December Language Therapy ideas and a FREEBIE for you

December Language Therapy ideas and a FREEBIE for you

December already! I am looking forward to the holiday break for some time off to spend with family and friends.
It can be a hectic time at school and the kids attention spans are short because they are so excited. I created this high interest, visually fun FREEBIE activity just for these days. Click here. 
Snowbuddies Pronouns Smashmats
Laminate each of the four pages (perfect for group therapy) and grab some play dough (so cheap and fun, I think 4 containers are under $3 at Target). If I’m working with a group I roll the snowballs ahead of time.
You can work on “her”. Child says “her mitten”, gets snowball and gets to smash it on the mitten. Or you can work on “she”. Child says “She has a mitten”, gets snowball and gets to smash it on the mitten. (Same for “his” and “he” for the snowman and boy snowbaby)
The next level would be “She wants her hat” (using both forms of the feminine pronoun).
The males of course would be “He wants his hat”.
The sheets can also be used for labeling winter vocabulary or for increasing MLU (I see a snowman).
Play dough makes everything fun so your students will love this. You will too, enjoy!
If you are doing some planning and want to have some materials ready for when you return, my Winter Plurals will provide activities for two-three sessions.  This is a fun way to teach plurals with an introductory flip book, practice game, and follow up flip book to support the skill.  The Reading activities support connecting the skill from the vocabulary word level to the reading comprehension level. 
Whatever you are doing for the next couple of weeks, I hope you can enjoy the contagious excitement and joy of season.
Anne Page Speech Language Pathologist
Better Hearing and Speech Month

Better Hearing and Speech Month

Better Hearing and Speech MonthI am so proud to be one of the 140,000 speech language pathologists in the United States. We change lives-that’s our superpower!

You hold the key to helping each child you work with develop his communication skills to his full potential.

May is Better Hearing and Speech Month. Sponsored by the American Speech Language Hearing Association (ASHA), this is the time of year for SLPs to promote awareness of communication disorders and let our co-workers/colleagues know what we do.

But really, how many people know what we do?

I work in a school setting and have been talking to the teachers to let them know how we can work together as a tean to help students learn and grow.

I explain it during IEP meetings and eligibility meetings, never assuming that they already know what I do.

This year I created a poster/handout to add another layer to the process. “What’s Speech Got to Do with Academics or How Can an SLP Help a Classroom Teacher”is a great tool to promote understanding of the role of SLP’s in the school setting.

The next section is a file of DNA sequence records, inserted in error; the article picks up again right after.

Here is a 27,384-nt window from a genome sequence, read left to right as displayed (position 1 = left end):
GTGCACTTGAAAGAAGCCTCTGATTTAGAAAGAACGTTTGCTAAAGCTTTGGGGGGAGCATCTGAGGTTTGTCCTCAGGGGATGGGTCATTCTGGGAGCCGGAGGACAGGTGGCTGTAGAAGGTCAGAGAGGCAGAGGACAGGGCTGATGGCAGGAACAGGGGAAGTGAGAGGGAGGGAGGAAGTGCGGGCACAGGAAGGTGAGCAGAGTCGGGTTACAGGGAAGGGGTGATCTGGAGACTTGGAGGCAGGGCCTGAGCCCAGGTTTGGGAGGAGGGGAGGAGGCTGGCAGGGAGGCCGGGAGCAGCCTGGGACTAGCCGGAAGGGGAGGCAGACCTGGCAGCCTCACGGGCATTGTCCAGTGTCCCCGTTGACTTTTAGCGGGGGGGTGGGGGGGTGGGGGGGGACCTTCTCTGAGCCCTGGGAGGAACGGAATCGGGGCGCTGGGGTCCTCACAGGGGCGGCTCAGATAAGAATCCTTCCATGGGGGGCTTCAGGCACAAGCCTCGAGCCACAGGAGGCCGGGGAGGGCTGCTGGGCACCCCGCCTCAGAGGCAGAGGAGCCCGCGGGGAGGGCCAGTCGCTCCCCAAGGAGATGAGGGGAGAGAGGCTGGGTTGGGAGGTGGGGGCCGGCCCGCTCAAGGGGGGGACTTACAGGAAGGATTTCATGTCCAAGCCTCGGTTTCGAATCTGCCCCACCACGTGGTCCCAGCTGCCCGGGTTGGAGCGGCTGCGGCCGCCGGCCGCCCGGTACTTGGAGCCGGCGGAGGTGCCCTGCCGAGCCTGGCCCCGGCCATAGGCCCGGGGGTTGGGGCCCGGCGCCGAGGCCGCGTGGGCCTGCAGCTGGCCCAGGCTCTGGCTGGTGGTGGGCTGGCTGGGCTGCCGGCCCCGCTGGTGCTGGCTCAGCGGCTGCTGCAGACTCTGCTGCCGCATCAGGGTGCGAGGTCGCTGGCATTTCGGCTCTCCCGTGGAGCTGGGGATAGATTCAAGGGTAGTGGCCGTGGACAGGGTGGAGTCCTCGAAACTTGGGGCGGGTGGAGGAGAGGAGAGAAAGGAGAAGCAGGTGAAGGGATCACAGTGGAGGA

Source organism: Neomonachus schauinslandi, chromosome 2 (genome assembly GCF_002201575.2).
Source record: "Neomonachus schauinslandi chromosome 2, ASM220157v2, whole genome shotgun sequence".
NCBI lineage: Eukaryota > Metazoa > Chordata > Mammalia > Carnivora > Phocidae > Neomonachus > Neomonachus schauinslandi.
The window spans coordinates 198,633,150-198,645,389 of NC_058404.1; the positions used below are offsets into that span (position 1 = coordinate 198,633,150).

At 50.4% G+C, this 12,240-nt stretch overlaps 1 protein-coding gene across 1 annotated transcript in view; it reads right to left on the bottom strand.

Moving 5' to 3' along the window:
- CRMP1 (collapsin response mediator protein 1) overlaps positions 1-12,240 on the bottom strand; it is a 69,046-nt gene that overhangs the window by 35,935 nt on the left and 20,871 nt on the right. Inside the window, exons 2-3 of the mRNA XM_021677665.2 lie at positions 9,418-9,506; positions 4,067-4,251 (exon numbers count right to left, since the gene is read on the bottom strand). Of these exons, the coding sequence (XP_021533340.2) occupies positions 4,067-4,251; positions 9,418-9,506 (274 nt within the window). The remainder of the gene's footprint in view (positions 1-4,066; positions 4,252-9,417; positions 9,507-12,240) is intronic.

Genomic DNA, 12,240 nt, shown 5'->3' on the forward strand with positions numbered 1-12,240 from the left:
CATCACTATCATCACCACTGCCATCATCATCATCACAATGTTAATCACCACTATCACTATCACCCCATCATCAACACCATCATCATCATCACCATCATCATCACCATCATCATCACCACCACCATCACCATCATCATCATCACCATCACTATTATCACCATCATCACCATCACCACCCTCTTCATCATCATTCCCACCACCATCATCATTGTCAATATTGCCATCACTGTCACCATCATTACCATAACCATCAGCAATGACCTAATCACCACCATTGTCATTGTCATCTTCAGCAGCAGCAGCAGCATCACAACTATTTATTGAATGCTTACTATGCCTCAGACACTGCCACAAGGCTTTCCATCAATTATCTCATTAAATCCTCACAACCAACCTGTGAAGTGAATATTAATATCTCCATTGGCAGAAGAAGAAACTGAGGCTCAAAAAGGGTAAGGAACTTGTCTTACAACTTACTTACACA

Collaboration is key.

Bulleted points link specific speech language skills to Reading and Writing, Math and Classroom Presentations and Social Skills. Click here to get your free copy.
Another handy resource (and yes it’s free too) explains the difference between speech and language. Click on the picture for your copy.
Finally, one more fun freebie to help promote understanding of what we do. “But What Does It Mean? 10 Tips Explaining Speech and Language Evaluations in Parent Friendly Language”. This is a free gift for signing up for the Beautiful Speech Life email list. The sign-up is here at the top of the page.

Keep doing what you do my speechie friends, you are making the world a better place.

Quick Tip Tuesday: a Fun Free App for Those Days You Didn’t Plan For

Quick Tip Tuesday: a Fun Free App for Those Days You Didn’t Plan For

Doodle Buddy App
Here is a great tip for when you are short on time (uh-everyday?). Get the Doodle Buddy app for your ipad. You can quickly photograph worksheets and the kids can use their fingers to draw lines and write. Even better you can use the stamp feature, which comes with audio! Also it has a great tic tac toe feature that I use for quick, fun articulation practice.
Doodle Buddy TicTacToe
Here, I just wrote the words with my finger, then chose a stamp. Put on one stamp per production, a great way to get many productions!
Doodle Buddy Stamps
 Click here to read my post on all the great ways to use Doodle Buddy.  And the best part? It’s FREE!
This is all part of Kim Jarvis’ Quick Tip Tuesday Linky Party, so click on the pink pic to head on over to The School SLP for some more amazing ideas!
quick Tip Tuesday
Valentine’s Day Verbs Freebie

Valentine’s Day Verbs Freebie

Valentine's Day Past Tense Verbs

I created this product to help students practice verb tense.  Click on the picture above to see the product on Teachers Pay Teachers. So many of the kids I see really struggle with this. This activity is aligned with Common Core Standards for 3rd through 5th grade.
-16 pairs of matching verb heart cards
-24 verb sentence cards


Heart Cards:
Cut out the heart cards, glue them on a backing and laminate.